“It’s easy to get apostrophes right,” I commented last Saturday on our report of Mid Devon District Council’s policy, since reversed, of leaving punctuation out of road name signs. That will teach me to make sweeping statements. John Housley wrote from Dorset to ask: “Please tell me, should I go to St Nicholas church, St Nicholas’ church or St Nicholas’s church this weekend? Perhaps prayer will help.” I’m not sure about prayer, as I am moderately agnostic about it, but St Nicholas’ is probably best, as it is the church “belonging to” the saint, whose name ends with an S. If you normally pronounce it “Nicholases church”, then option three would be fine, although there is no harm in not using an apostrophe at all. So, yes, it is not always easy to get apostrophes right, but I would say “St Nicholas’ church”.
Heads up: Google Glass, the latest gadget that is not quite ready yet, was described on Monday as “similar to the heads-up display pioneered for use by fighter pilots”. Richard Harvey points out that it should have been “head-up display” or HUD, which allows a pilot to read the instruments while keeping his or her head up, looking ahead. A “heads up” is a briefing, and a phrase which should not be used in any circumstances.
On and offline: Mick O’Hare noticed “the disparity between italicised print publications and non-italicised online publications” on Monday, when we reported the talks about media regulation. As he says, “Where they appear in the same sentence it’s especially jarring”, such as “Huffington Post and National Review”. My view is that we would not write Guido Fawkes, or Harry’s Place or The Daily Dish, so although a website might mimic a newspaper, we should be consistent and not italicise it, even if the result may sometimes appear to be inconsistent. As Mr O’Hare says, though, “It’s a problem that’s going to grow rather than disappear.” It just goes to show what a mess MPs have got themselves into trying to define the “press” which is going to be independently regulated under Royal Charter.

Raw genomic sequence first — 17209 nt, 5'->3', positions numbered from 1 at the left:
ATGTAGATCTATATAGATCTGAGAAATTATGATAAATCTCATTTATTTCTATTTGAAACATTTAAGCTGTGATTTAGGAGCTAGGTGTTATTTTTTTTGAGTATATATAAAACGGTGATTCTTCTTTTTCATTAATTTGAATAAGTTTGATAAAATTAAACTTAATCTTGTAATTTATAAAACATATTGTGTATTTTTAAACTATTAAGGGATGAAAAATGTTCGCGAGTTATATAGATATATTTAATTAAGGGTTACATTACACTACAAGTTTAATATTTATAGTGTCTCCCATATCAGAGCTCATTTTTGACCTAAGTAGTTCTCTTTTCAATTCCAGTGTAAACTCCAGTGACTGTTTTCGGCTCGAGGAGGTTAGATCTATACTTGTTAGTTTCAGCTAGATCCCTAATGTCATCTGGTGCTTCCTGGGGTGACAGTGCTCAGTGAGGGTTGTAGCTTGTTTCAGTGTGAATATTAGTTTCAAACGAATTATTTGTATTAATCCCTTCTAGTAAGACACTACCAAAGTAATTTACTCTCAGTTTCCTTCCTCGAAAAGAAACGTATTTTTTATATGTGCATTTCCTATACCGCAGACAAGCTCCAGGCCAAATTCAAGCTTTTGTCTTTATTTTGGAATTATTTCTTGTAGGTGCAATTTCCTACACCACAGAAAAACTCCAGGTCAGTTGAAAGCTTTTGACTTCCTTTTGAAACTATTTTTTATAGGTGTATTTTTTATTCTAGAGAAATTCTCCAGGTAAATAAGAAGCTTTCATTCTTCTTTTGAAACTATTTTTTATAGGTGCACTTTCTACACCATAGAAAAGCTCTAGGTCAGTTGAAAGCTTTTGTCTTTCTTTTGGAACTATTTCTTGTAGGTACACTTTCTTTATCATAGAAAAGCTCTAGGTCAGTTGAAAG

Jargon fail: Sara Neill, a frequent correspondent, wrote to complain about a headline on an opinion article on Tuesday: “Empathy fail: a condition that’s bafflingly rife among our politicians.” That seemed all right to me: there is nothing wrong with inventive and original use of internet-speak. But then I read on to the phrase that gave rise to the headline. After discussing the lack of imagination of some American politicians, our columnist wrote: “Over here, legislators are experiencing a similar empathy fail over food banks.” Why call them “legislators”? Nobody says that, even on Twitter or internet forums. We call them “MPs”. And in such a clunky sentence, “empathy fail” simply read as if someone had left the “-ure” off by mistake.
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